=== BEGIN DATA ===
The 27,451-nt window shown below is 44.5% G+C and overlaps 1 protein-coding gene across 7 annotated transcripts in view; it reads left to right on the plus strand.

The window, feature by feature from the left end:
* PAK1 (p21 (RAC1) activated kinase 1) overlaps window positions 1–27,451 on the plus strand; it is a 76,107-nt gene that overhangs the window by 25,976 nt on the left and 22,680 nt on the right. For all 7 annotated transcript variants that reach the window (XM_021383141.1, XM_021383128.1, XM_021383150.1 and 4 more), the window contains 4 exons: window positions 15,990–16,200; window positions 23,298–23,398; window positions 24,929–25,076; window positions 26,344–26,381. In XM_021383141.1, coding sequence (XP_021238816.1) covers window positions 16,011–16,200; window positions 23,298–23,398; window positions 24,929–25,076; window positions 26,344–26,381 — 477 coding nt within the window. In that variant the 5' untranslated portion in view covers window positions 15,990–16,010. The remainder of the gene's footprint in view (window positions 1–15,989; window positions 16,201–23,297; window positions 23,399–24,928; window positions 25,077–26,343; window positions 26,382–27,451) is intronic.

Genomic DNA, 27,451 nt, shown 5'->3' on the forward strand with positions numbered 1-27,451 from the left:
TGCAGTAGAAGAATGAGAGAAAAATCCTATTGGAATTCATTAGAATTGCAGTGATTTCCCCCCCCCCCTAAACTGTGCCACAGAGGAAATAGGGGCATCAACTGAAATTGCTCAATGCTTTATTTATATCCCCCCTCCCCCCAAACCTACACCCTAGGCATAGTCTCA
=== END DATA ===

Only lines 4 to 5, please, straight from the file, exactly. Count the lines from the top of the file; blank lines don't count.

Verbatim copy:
Genomic DNA, 27,451 nt, shown 5'->3' on the forward strand with positions numbered 1-27,451 from the left:
TGCAGTAGAAGAATGAGAGAAAAATCCTATTGGAATTCATTAGAATTGCAGTGATTTCCCCCCCCCCCTAAACTGTGCCACAGAGGAAATAGGGGCATCAACTGAAATTGCTCAATGCTTTATTTATATCCCCCCTCCCCCCAAACCTACACCCTAGGCATAGTCTCA